What to Expect When You’re Expecting (to go to Grad School)

Allow me to introduce myself, my name is Desi M. and I’m a second-year graduate student in the Clinical Psychology (Counseling Practice), MA program at Roosevelt University. I’m the first person in my family to pursue a graduate degree, and so I did not have a direct resource to turn to when first applying to graduate programs and schools. I’m writing this post for those who may not have a firsthand resource for all of their graduate school questions.

If you’ve applied to graduate school, received acceptance, and are freaking out (even just a tad) about what graduate school will be like, and how you’re going to juggle all of your time… I will now offer you my unsolicited advice about this subject matter!


Sounds pretty basic and very cliché, but it’s so true. As a graduate student, you need to prioritize your time well enough in order to balance the things going on in your life. You may need to miss the party/celebration of the year in order to study those few extra hours and get enough sleep. You may need to miss a family function or not have enough time to do the leisurely activities you normally enjoy. That’s not to say that you absolutely won’t be able to do all of these things, but just think about your time for school and if you’re using it wisely. It also just depends on what type of person you are. Do you procrastinate? Do you split your time evenly? Do you overexert yourself when studying? These are all things to consider.

Plan Ahead

I must admit, I underestimated the amount of work I would receive as a graduate student and was taken by surprise when I already had 4 assignments and 2 papers due the second week of classes, while still in the first week of school. Say “goodbye” to syllabus week in graduate school because that doesn’t exist anymore! My best piece of advice is to do your assignments for next week and a little more. It always feels like you have so much to do with so little time, and if you don’t want to be playing catch up by the end of your semester, then I suggest working ahead. Give yourself the chance to even the playing (working) field. A quick suggestion: try writing a checklist or having a planner. This will help immensely!

A Plethora of Reading

Get ready for reading, and more reading, and more, and more, and then some. No matter what your method of reading is (whether you’re a skimmer or not), just be prepared for a plethora of reading. We’ve all had those reading assignments that were just a tad too tedious or too wordy, and you will likely come across more than a few of those throughout your years as a graduate student. Just remember to take, at least, a five-minute break in-between chapters or sections to rest your brain and get a snack!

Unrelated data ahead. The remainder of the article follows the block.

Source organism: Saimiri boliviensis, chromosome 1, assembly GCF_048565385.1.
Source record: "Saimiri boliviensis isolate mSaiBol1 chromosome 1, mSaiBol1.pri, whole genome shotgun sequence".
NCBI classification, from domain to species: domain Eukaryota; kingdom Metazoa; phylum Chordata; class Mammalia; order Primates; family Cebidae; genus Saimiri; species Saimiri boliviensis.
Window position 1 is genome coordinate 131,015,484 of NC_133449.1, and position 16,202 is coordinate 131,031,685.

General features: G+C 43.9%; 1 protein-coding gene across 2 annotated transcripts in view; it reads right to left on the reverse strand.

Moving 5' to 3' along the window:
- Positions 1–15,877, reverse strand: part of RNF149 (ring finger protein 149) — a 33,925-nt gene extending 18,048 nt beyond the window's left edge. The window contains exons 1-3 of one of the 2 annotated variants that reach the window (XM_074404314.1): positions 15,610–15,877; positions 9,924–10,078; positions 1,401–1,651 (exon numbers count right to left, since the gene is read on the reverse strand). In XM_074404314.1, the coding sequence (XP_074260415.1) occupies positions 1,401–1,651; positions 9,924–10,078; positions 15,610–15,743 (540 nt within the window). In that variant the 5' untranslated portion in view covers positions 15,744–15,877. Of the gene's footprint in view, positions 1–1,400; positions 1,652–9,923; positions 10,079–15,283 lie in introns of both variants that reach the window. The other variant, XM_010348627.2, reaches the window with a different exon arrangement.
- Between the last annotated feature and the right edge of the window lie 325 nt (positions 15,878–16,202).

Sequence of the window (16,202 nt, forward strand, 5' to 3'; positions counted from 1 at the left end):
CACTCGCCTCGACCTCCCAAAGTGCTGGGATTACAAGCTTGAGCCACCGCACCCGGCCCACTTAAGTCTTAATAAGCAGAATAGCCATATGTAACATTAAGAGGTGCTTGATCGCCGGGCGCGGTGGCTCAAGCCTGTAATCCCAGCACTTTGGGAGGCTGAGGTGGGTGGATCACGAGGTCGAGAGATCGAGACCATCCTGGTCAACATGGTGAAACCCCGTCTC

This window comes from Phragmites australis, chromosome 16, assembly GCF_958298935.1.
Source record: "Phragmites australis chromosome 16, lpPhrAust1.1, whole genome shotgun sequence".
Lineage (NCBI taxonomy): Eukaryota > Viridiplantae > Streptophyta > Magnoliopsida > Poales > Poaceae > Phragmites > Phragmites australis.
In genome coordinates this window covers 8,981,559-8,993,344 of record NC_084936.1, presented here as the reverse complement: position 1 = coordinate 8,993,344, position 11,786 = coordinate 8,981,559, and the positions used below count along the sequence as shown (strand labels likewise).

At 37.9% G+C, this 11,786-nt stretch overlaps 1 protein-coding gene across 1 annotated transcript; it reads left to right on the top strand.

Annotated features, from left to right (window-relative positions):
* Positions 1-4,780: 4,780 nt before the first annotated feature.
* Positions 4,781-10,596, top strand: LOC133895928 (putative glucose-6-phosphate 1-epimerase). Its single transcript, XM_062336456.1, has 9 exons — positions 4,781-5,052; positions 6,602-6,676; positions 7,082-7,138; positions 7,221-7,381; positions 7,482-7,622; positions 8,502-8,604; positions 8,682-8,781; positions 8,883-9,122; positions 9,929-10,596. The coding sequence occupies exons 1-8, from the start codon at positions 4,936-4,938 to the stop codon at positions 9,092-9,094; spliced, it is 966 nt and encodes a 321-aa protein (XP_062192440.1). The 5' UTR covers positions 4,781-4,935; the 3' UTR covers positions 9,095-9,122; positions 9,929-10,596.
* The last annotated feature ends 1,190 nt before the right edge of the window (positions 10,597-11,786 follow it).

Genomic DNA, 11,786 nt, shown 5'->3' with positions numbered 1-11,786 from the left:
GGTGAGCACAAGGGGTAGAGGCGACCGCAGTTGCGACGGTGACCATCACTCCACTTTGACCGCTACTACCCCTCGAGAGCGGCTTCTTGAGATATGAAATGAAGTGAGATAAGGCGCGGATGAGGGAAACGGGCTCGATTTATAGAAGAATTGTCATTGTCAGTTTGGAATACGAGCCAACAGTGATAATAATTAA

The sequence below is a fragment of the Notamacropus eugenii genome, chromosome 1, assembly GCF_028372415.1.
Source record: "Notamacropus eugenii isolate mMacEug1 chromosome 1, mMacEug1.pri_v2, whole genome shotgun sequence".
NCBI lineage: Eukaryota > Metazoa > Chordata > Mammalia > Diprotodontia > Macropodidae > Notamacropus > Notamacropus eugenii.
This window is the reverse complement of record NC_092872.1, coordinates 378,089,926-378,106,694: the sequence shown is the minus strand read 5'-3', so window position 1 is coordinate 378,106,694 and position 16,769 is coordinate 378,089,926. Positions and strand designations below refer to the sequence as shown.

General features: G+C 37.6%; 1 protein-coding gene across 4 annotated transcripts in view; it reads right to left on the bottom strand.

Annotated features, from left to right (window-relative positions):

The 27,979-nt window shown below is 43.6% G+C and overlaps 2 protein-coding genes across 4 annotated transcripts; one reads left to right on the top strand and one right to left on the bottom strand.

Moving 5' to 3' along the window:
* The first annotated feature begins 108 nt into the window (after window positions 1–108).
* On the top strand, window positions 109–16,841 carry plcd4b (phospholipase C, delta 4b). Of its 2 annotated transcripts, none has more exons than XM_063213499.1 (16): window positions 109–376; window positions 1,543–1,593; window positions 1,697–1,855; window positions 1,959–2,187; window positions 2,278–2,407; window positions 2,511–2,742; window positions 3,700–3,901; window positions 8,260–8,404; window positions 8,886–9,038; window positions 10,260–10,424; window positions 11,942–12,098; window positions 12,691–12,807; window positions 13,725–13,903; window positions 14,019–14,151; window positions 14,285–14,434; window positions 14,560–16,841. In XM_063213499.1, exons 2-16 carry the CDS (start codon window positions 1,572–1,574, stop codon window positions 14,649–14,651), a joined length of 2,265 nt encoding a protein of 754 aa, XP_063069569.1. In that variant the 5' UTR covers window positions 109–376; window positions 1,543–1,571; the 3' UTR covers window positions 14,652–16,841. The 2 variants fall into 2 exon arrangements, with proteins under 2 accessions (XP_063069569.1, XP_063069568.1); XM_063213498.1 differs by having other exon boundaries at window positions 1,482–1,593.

Sacrifice intertwines with prioritizing, but I feel like this needs to be especially highlighted. There will be times when you’re so tired of studying, reading, and doing your assignments that you may want to go out with your friends or binge watch your favorite TV show, but you will likely find yourself having to sacrifice a “social life” in order to feel competent in the content matter of your respective programs. Even if it’s not your social life that you’re sacrificing, you will have to sacrifice some things for your studies. There’s this quote by Charlie Finley that I heard when I was in high school that really stood out to me, “Sweat plus sacrifice equals success” and this always comes to mind when I feel like I need some motivation. Again, that’s not to say that there aren’t people out there who can “do it all,” but this is just the experience that I’ve had, and that I know my classmates have had as well.

Take Care of Yourself

I can’t stress this enough! If you’re like me, then you may get so caught up in your studies, and trying to balance work and having a social life, that you may actually forget the most important thing of all: to take care of yourself! Self-care, what does that exactly mean? My take on this is allowing yourself to unwind, and to take care of your physical, emotional, and psychological needs. Self-care can encompass a whole host of things. I had a professor this past year who really made it a point for us to discuss self-care, what it means to us, and how it looks. Are you the type of person who finds catharsis through journaling, crying, or an intense workout? Do you like to get a haircut, have your nails done, take a walk outside, or just be alone? Do you stress eat and are you being nice to your body (via food, alcohol and other drug intake, sleep, etc.)? These are all things to consider. Just a friendly reminder: do NOT neglect your sleep! You may have been able to come home very late and wake up in the morning for work and be fine. I know I used to be that person, but since you’ll be working so hard you’ll probably find yourself being more tired than usual. For me, self-care can be accomplished by doing yoga, going to the pool to swim some laps, spending time with friends/loved ones or being alone, journaling, crying (yes, crying), and I love being outside and getting some fresh air. I also try my best to make it a point to eat healthier, cut down on my alcohol (assuming we’re all 21 and over of course), and making sure I’m getting enough sleep. I will leave you all with something else that my professor mentioned to me, “Self-care is not optional, but mandatory!”.

Good luck to you all with your respective graduate programs!

Desi M.

Print Friendly, PDF & Email

Leave a Reply

Your email address will not be published. Required fields are marked *